A nonprofit publication of the Kentucky Center for Public Service Journalism

Prep Sports Notebook: Protective face masks being sold as spiritwear by local high school teams

By Terry Boehmker
NKyTribune sports reporter

Golf outings, youth sports camps and car washes are a few of the fundraisers organized by high school teams and their booster clubs that have been cancelled this summer due to strict coronavirus regulations.

To offset the loss of their usual moneymaking projects, a couple of local high school teams are selling protective face masks that have become a prevalent accessory during the ongoing pandemic.

Dayton football coach Jesse Herbst said Tuesday that his team has raised $800 in two weeks selling face masks with the Greendevils logo printed on them for $20 each.

He passed on the idea to Simon Kenton girls soccer coach Rob Zoeller, who said his team’s boosters have sold close to 100 reversible masks bearing their school initials and Pioneer Strong logo at that same price.

“The reality is we’re missing out on some fundraising opportunities right now,” Zoeller said. “We’re just trying to make sure we’re taking care of our program and our kids, and being responsible about it.”

Jimmy Journell, a regional representative for Adrenaline Fundraising, has been managing the face mask sales for both local teams. He got the idea from a friend who was making face masks for business and government clients.

“He told me what he was able to do and I was like, ‘Hey, why not put it all together and see if we can use them as a fundraising item to help teams raise some money and give people a product that’s in need right now.”

Rob Zoeller

Journell prints flyers with a description of the face mask and picture of what it looks like with the team logo. The flyer also includes a way to make the $20 online purchase using a credit card. The two local coaches posted the flyers online and were happy with the response they received from people looking to support their teams.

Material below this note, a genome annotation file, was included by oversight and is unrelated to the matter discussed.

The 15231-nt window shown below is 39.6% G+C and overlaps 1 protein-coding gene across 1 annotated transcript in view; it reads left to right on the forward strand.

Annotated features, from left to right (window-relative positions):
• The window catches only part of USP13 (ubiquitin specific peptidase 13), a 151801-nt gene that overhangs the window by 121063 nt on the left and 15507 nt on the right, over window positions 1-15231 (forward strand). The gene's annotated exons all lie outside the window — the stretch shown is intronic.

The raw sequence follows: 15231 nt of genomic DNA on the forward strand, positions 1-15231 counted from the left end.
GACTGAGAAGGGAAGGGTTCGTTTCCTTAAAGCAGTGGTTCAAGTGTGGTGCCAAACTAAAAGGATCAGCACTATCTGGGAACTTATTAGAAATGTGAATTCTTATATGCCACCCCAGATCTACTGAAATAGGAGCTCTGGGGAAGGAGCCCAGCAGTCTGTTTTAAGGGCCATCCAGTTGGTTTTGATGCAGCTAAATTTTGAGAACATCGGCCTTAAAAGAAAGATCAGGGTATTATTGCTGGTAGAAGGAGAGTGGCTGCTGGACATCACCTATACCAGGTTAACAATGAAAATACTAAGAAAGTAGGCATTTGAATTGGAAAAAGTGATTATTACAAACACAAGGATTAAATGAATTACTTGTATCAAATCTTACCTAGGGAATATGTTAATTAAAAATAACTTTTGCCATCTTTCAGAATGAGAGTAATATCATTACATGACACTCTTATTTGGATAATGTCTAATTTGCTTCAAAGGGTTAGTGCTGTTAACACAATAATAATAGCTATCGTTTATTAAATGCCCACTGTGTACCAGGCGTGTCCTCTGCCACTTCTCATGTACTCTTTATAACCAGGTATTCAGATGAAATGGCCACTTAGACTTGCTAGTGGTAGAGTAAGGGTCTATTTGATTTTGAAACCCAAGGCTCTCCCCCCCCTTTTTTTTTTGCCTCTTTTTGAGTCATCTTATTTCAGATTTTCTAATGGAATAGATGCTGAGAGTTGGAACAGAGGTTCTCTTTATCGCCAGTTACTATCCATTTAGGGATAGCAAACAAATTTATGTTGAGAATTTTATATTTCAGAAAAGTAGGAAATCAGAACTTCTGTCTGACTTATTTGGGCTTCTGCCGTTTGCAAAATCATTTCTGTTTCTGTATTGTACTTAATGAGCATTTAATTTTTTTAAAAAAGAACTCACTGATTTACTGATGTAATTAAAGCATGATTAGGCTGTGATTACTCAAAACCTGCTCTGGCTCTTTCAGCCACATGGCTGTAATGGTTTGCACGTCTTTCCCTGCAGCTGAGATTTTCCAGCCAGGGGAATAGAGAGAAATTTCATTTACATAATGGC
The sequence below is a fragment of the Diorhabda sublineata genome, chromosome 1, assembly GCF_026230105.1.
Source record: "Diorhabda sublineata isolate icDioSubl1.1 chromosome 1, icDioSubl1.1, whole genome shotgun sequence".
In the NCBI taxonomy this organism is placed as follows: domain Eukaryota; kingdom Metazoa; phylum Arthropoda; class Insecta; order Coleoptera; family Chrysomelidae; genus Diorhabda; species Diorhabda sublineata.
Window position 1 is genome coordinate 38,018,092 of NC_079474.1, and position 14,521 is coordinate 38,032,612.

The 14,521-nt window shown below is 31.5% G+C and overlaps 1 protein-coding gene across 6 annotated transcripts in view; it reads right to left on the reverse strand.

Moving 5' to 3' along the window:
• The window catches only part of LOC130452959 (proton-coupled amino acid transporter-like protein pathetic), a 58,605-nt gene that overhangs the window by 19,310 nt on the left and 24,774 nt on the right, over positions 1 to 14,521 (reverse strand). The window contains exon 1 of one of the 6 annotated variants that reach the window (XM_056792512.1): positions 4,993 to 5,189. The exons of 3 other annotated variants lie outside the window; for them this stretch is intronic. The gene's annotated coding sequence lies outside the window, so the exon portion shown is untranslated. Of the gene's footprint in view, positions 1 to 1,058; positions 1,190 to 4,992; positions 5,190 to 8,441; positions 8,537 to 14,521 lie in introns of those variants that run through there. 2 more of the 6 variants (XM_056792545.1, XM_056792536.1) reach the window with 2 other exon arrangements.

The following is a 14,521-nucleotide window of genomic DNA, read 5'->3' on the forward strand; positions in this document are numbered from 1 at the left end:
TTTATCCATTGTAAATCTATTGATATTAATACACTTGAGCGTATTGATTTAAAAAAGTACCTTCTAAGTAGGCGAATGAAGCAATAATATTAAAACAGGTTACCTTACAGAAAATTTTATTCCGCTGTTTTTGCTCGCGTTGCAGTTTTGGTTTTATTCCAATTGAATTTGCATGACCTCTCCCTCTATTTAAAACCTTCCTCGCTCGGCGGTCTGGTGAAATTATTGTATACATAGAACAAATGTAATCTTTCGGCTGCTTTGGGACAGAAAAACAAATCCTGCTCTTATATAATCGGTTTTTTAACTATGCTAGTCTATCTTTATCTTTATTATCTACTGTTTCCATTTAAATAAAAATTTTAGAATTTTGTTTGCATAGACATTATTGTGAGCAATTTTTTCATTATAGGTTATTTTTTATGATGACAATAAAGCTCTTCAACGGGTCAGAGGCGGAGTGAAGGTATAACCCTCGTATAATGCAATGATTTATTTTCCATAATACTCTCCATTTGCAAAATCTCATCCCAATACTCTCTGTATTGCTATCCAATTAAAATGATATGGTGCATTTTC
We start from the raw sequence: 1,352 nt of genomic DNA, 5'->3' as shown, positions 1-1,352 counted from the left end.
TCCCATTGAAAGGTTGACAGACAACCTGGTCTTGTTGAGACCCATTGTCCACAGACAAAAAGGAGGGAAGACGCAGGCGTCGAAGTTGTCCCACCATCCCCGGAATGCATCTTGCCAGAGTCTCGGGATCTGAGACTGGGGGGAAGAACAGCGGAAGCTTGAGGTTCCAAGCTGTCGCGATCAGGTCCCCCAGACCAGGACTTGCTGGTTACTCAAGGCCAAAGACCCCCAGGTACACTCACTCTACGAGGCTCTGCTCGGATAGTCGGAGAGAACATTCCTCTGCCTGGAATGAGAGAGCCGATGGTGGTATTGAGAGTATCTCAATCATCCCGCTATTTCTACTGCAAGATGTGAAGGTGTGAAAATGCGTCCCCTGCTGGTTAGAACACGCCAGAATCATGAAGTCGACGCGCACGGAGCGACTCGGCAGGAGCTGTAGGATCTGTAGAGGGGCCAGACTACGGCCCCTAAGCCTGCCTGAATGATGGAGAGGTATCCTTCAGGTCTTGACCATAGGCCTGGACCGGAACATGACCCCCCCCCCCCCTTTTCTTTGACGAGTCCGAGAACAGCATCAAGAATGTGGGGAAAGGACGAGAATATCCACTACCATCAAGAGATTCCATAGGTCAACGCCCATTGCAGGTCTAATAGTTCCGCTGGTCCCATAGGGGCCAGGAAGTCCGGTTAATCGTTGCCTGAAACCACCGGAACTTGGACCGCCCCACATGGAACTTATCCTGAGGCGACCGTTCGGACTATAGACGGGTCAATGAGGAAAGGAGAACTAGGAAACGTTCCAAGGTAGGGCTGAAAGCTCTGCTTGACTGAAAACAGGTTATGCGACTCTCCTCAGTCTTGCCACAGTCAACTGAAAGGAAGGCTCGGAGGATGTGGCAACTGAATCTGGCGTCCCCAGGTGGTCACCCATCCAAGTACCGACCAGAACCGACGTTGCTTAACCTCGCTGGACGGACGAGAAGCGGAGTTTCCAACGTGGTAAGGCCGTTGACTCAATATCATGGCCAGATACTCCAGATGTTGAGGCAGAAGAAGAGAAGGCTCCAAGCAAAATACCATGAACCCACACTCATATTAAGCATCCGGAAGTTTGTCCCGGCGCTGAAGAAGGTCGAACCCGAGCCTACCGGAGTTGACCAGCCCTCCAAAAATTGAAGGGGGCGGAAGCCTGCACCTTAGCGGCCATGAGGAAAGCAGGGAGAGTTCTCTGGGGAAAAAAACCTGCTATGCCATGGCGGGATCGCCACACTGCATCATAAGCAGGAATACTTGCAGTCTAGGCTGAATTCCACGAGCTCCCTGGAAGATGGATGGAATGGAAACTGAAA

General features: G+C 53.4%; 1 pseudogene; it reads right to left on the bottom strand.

“A couple of people said $20 is a little pricey,” Herbst said. “I tried to explain to them it’s not just for the mask, it’s a fundraiser. And it’s a one-of-a-kind commemorative thing, something for your scrapbook.”

No one knows when high school sports will resume. The Kentucky High School Athletic Association will make that decision in compliance with state government guidelines.

When the Dayton football and Simon Kenton girls soccer teams do take the field, the players will be able to spot fans in the stands by the distinctive face masks they’ll be wearing.

“It’s just another option for folks,” Zoeller said. “I know it’s kind of hard to find masks and if we have some custom made with Simon Kenton on them they can use them for other things at school and in the community. It’s a good way to support the school and our program.”

CovCath’s 7-foot-1 basketball player makes commitment with NKU

Noah Hupmann, the 7-foot-1 center on Covington Catholic’s regional champion basketball team last season, has made a commitment with Northern Kentucky University.

Hupmann, who transferred to CovCath for his senior season, averaged 5.8 points and 4.9 rebounds per game while shooting 60.8 percent (59 of 97) from the field. No statistics were posted on his total blocked shots.

In the 9th Region championship game against Highlands, Hupmann made all six of his field goal attempts, including one 3-pointer, for 12 points. He also pulled down five rebounds and blocked two shots.

The lanky center is the first CovCath basketball player recruited by NKU since it became an NCAA Division I program in 2012.

Local players posted state’s best free throw shooting percentages

The top two free throw shooters in Kentucky high school basketball last season were Walton-Verona sophomore Brant Smithers and Conner junior Riley Osterbur, according to statistics posted on the khsaa.org website.

Smithers made 91 of 102 free throws for 89.2 percent, followed by Osterbur at 87.8 percent (86 of 98). Scott junior Grant Proffitt was fourth in the final stats at 85.7 percent (120 of 140).

On the girls side, three local players finished among the state’s top seven free throw shooters. Ryle senior Maddie Scherr was third at 86.6 percent (103 of 119), Walton-Verona senior Emma Strunk was sixth at 85.7 percent (174 of 203) and Campbell County senior Jalyn Jackson was seventh at 84.9 percent (119 of 139).

Recent Posts

Leave a Comment